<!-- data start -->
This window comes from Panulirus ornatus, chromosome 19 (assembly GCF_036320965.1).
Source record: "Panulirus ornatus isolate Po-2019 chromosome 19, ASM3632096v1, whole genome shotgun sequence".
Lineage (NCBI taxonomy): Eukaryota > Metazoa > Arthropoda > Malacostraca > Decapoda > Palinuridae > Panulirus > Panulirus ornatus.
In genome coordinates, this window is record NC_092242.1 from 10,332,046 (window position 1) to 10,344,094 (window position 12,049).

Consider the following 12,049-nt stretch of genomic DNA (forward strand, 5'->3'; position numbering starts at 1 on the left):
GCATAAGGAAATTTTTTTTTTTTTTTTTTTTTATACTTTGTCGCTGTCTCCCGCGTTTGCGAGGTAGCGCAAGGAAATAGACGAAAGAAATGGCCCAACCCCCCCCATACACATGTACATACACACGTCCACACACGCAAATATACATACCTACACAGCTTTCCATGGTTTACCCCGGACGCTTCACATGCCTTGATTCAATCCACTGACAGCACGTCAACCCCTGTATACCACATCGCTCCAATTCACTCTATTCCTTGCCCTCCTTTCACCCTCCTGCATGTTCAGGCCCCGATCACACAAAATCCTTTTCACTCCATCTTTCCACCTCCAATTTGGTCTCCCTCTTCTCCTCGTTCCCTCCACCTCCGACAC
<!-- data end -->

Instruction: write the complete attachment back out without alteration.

This window comes from Panulirus ornatus, chromosome 19 (assembly GCF_036320965.1).
Source record: "Panulirus ornatus isolate Po-2019 chromosome 19, ASM3632096v1, whole genome shotgun sequence".
Lineage (NCBI taxonomy): Eukaryota > Metazoa > Arthropoda > Malacostraca > Decapoda > Palinuridae > Panulirus > Panulirus ornatus.
In genome coordinates, this window is record NC_092242.1 from 10,332,046 (window position 1) to 10,344,094 (window position 12,049).

Consider the following 12,049-nt stretch of genomic DNA (forward strand, 5'->3'; position numbering starts at 1 on the left):
GCATAAGGAAATTTTTTTTTTTTTTTTTTTTTATACTTTGTCGCTGTCTCCCGCGTTTGCGAGGTAGCGCAAGGAAATAGACGAAAGAAATGGCCCAACCCCCCCCATACACATGTACATACACACGTCCACACACGCAAATATACATACCTACACAGCTTTCCATGGTTTACCCCGGACGCTTCACATGCCTTGATTCAATCCACTGACAGCACGTCAACCCCTGTATACCACATCGCTCCAATTCACTCTATTCCTTGCCCTCCTTTCACCCTCCTGCATGTTCAGGCCCCGATCACACAAAATCCTTTTCACTCCATCTTTCCACCTCCAATTTGGTCTCCCTCTTCTCCTCGTTCCCTCCACCTCCGACAC